Fri, Feb 20, 2009 - Page 2 News List

Aborigines protest, shave heads

MAKE WAYThe approximately 120 residents along the Dahan River have been ordered to abandon their homes to make way for a riverside park and bike path

By Loa Iok-sin  /  STAFF REPORTER

Aborigines from the communities near the Kanjin Bridge in Taoyuan County yesterday shave their heads in front of the Executive Yuan in downtown Taipei to protest against the county government’s decision to relocate them.


Amis Aborigines from the Kanjin (崁津) and Saowac communities in Taoyuan County that are facing demolition rallied outside the Executive Yuan yesterday, calling on the central government to intervene.

The two communities are located on the banks of the Dahan River (大漢溪) in Dasi Township (大溪), Taoyuan County. The Kanjin Community got its name from the nearby Kanjin Bridge (崁津大橋), while Saowac is the Amis word for “riverside,” said Chang Chin-tsai (張進財), a preacher at the Saowac Church.

“Saowac has been there for 28 years,” Chang said. “The residents are Amis from Hualien and Taitung counties who migrated to Taipei and Taoyuan to find work, but could not afford housing.”

He said that the community has about 40 residents.

The 80 residents at the Kanjin Community share a similar background.

“I came here more than 20 years ago from Chengkung Township [成?Taitung County, because I could not find a job in my hometown,” said Azun Balis, a Kanjin resident. “After I got here, I found a construction job.”

In her sixties now, Azun still works part-time jobs on construction sites.

“With this recession, jobs are hard to find and if they tear down my house, I really don’t know how I can carry on living,” she said.

The demolition notices, issued by the Taoyuan County Government, came in May for Kanjin and December for Saowac, to make way for a riverside park and bike path. The county government said in the notice that the plan would also protect the Aborigines from the threat of flooding.

But Kanjin and Saowac residents resisted the eviction order, saying that in the decades they have lived there the areas have never flooded.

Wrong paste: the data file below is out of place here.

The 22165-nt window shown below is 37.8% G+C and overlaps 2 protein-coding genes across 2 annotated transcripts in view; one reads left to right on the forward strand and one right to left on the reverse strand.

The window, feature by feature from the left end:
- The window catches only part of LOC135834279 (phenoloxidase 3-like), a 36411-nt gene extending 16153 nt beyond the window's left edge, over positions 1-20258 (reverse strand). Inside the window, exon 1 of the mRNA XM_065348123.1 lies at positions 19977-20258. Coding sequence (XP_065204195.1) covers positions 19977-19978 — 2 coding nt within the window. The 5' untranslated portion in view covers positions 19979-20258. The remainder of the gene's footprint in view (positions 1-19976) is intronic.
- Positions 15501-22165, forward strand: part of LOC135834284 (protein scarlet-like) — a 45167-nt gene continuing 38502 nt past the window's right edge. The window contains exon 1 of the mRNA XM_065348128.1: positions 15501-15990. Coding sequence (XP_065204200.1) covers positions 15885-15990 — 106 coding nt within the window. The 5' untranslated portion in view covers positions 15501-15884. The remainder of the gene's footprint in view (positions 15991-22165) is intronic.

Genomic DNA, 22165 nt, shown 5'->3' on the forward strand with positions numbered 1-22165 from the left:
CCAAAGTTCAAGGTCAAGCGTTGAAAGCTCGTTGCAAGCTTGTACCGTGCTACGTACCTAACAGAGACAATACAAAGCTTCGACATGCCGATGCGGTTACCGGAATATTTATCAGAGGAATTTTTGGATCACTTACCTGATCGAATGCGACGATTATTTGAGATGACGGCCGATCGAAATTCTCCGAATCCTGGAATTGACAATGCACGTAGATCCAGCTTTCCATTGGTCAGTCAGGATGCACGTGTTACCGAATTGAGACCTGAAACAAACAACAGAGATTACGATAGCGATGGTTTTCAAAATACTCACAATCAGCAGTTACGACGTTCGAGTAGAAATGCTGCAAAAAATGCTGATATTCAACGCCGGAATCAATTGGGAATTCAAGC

“No to forced eviction! We want to stay where we are!” nearly 100 residents from the two Taoyuan communities and their supporters shouted as they demonstrated.

Fifty of the demonstrators shaved their heads.

“They shaved their heads to show their determination to save their homes because they don’t want to see bloodshed, but if the government doesn’t respond to them, we Aborigines will certainly take more extreme action,” said Panay Luni, an Amis who came from Taitung to support her people.

“Most of these people are in their fifties and sixties. They have nowhere else to go. Why can’t they just be left alone?” Panay said.

Council of Indigenous Peoples Vice Minister Wang Chin-fa (王進發), who came out to meet the demonstrators, only promised he would help negotiate with the Taoyuan County Government.

“It would be a little hard to allow you to stay where you are since it’s illegal to live in a flood zone and all public servants must abide by the law. I’ll talk with the county government to see if we can come up with a better resolution,” Wang said, before being booed and interrupted by upset demonstrators, after which he hurriedly left.

“Our muddle-headed government only cares about achievements that people can see, they don’t care about people’s lives,” said Lin Chih-chiang (林志強), a Dasi Township councilor of Amis origin. “Politicians always say that they care about Aborigines and stand with us, but when they’re elected and we’re in trouble, they are nowhere to be found.”

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